Chapter 2 Part 2
However, even though anyone could become a “Roman citizen,” there were still some silent benefits to being part of the old guard, as there always are: family estates, tax breaks, a fast track to political power … no system is perfectly equitable.
Actually, one is.
My linguist heart is pleased by Gibbon’s digression into the unifying influence of the Latin language. It doesn’t just make a group of people more cohesive to get them all talking the same at home and in public. The values of the originating culture are so marinated into the language that the same values will, over time, seep into the mindsets of the people who come to speak it. This strikes me as the benevolent opposite of the phenomenon described in Orwell’s “Politics and the English Language” – not to mention his Newspeak essay.
I am less than pleased by how dismissively he speaks of those peoples who did not fully or even primarily replace their own languages with Latin. The Greeks get off fairly easy, since their civilization was even more ancient and refined than Rome’s; but the remote mountain tribes are relegated in the text to the fringes of barbarian peasantry, while Gibbon ridicules Syrians for their “slothful effeminacy” and Egyptians for their “sullen ferociousness.” This grates on all kinds of modern sensibilities. I won’t lob the easy grenade of condemning Gibbon as any sort of supremacist, but he is too quick to brush off those who don’t fit his classically oriented, marble-and-magistrate concept of “civilized” peoples.
His relationship with slavery, meanwhile, is … complicated. He starts out by denouncing it in the strongest terms, then melts into a series of apparent admissions that the slaves of Rome didn’t really have it so bad, especially after laws regarding their treatment began to be enacted.
(Funny, you can find the exact same argument on Vox – which I won’t link to, because I don’t want to give it any credibility. Even while admitting how insanely brutal Rome’s treatment of slaves could be, the Vox author performs the gyrations necessary to assure the reader that American slavery was still somehow worse. Gibbon looks like he’s also drifting toward the “Roman slavery may not have been that terrible after all” stance, but for what reason, I can’t imagine.)
Ah, I was right to expect Milman to go off. He finally does so, though mostly by reproducing a very long editorial contribution by Guizot which expresses exactly what he thinks of Gibbon’s tenuous relationship with the truth here. Milman, in Guizot’s words, chastises Gibbon for glossing over both the atrocities committed by the slave-owning class in the name of “necessity” and the influence of Christianity in bringing about more humane treatment for slaves, ultimately leading up to the abolition of the whole system. I’ll include his excerpt from another writer, Robertson, on Christianity’s effects at the end of the quotation section below because it’s just so good. It’s my blog entry and I’ll pander to my people if I want to.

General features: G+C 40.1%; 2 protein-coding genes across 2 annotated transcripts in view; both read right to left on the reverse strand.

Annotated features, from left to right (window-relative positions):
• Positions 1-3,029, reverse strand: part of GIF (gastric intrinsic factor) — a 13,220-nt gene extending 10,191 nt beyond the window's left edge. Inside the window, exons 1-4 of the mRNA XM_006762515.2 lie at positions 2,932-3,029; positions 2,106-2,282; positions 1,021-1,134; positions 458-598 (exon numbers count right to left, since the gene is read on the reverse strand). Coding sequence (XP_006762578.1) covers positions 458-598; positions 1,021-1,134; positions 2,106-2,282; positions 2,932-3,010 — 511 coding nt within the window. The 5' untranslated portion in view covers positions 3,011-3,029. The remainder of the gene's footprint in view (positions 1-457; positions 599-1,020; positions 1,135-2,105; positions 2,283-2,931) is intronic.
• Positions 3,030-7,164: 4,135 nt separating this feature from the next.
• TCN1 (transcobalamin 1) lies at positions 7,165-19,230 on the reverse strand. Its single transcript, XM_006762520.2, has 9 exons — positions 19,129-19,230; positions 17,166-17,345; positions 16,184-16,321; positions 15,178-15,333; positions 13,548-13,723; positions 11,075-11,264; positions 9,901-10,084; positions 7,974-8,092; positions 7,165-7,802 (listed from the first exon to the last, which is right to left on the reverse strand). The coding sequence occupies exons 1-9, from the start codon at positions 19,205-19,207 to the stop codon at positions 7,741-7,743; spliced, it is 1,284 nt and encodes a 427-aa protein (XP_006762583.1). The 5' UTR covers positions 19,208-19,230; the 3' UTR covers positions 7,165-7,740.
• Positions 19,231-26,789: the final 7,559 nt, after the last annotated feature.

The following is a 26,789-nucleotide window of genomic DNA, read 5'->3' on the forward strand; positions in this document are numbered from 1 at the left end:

“Some reflections of Robertson, taken from the discourse already quoted, will make us feel that Gibbon, in tracing the mitigation of the condition of the slaves, up to a period a little later than that which witnessed the establishment of Christianity in the world, could not have avoided the acknowledgment of the influence of that beneficent cause, if he had not already determined not to speak of it.”
HIT HIM WITH THOSE BIAS CHARGES.
And yet, Milman, ever the gentleman, assuages Guizot’s fervor a little by crediting Gibbon for accurately recognizing that some pro-slave reforms were introduced prior to Christianity’s gaining any traction in the empire. He gets even MORE generous with the following laudatio: “Gibbon, it should be added, was one of the first and most consistent opponents of the African slave-trade.”
Milman, you paragon of charitable discourse.
But even opponents of the slave trade can still look down on those whose freedom they are trying to achieve. How many times have we heard that about Abraham Lincoln, for example? (Though more balanced approaches are out there.) Gibbon describes the thought of a hypothetical Rome in which freed slaves were all immediately granted full citizenship as “a mean and promiscuous multitude.”
I’m getting whiplash from all of the shifts in tone Gibbon employs in reference to the slave class. Does he pity them? Does he disdain them? Is he indifferent? Is his head on a swivel?
(Side note: In describing how many generations usually had to pass before the descendant of a slave even had a shot at the positions normally only occupied by freeborn Romans, Gibbon drops the phrase “pride and prejudice.” I am not the only person who has noticed this. Some make more of it than others.)